With the physical and behavioral limitations of the user group, the app was designed with a muted color palette to lessen sensitivity to over-stimulation, buttons were created instead of swiping to account for users with pharma-induced tremors, and simple illustrations conveyed complex, abstract concepts. Through progressive disclosure, the experience guides the user along a visual path to track progress, participate in multifaceted exercises throughout the duration of the journey, and plan for future success in becoming cigarette free. Each point in the journey provides them with positive reinforcement and lessons in which they’re able to understand their urges, rather than the standard approach of jumping straight into quitting, providing increased motivation to continue. As the user moves through the actual quitting process they track their mood, how physical aids are contributing, cost savings tallies, and are provided immediate access to a pre-designated quit coach via the application.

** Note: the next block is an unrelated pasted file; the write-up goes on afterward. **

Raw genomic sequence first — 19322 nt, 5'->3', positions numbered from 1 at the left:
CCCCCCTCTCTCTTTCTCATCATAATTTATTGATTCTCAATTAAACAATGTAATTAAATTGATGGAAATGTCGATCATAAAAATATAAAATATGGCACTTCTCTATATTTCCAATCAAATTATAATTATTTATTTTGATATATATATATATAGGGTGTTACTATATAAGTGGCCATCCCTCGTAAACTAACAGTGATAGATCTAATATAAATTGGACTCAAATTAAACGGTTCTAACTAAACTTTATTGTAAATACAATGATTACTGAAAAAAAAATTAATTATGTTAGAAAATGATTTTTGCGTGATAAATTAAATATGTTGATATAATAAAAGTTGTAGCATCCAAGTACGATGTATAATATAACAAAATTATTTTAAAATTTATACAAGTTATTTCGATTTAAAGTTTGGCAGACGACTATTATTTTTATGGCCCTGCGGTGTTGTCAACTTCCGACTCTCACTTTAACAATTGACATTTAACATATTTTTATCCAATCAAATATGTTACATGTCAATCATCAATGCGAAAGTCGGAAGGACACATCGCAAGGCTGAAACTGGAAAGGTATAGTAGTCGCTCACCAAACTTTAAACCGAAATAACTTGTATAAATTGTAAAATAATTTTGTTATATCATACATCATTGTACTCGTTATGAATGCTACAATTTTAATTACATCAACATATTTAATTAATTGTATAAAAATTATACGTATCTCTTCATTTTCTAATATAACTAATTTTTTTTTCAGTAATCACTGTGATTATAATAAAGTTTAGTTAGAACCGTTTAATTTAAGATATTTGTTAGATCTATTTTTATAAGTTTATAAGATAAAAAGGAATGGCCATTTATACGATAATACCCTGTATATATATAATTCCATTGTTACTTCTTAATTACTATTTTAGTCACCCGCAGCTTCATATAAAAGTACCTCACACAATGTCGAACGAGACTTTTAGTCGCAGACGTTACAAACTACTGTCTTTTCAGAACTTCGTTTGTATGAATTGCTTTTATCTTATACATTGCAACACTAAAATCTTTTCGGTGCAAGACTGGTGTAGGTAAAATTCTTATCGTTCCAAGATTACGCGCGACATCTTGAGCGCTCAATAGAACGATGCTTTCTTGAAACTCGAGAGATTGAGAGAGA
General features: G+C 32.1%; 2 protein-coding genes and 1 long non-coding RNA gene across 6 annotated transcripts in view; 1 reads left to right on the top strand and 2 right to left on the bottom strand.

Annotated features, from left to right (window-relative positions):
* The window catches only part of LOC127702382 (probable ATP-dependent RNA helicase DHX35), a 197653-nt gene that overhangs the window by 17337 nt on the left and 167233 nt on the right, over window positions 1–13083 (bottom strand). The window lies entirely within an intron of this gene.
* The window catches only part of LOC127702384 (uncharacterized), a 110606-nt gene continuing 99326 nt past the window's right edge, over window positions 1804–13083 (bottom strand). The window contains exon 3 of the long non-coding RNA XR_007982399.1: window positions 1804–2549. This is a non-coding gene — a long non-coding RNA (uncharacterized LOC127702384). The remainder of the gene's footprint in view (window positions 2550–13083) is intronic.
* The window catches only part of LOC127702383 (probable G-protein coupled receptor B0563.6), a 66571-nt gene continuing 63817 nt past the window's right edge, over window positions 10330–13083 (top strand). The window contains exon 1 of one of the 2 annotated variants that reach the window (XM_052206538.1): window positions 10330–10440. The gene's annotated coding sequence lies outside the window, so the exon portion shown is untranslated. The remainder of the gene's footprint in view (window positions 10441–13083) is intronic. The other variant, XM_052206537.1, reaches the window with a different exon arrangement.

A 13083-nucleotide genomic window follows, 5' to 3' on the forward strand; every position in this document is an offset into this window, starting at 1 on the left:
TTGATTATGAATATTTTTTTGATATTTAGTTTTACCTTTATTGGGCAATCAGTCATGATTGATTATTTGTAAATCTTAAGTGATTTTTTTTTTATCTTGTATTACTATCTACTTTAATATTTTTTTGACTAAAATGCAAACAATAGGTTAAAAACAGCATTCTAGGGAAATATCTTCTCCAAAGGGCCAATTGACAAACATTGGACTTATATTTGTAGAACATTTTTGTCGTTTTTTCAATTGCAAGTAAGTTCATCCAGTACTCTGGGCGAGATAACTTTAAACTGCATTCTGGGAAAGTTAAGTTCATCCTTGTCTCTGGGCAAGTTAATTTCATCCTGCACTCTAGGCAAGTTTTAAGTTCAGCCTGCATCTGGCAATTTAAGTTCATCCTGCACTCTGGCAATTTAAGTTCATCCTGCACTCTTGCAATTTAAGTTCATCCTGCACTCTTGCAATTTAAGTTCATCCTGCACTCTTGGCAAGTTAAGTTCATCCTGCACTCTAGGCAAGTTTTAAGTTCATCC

What began as 200 hours of patient testing with simple paper prototypes has progressed into a high-fidelity application that initially underwent rigorous National Institute of Health funded user testing through the University of Washington and Harborview Medical Center. Now at Duke University, Dr. Vilardaga is conducting a second phase of randomized clinical trials.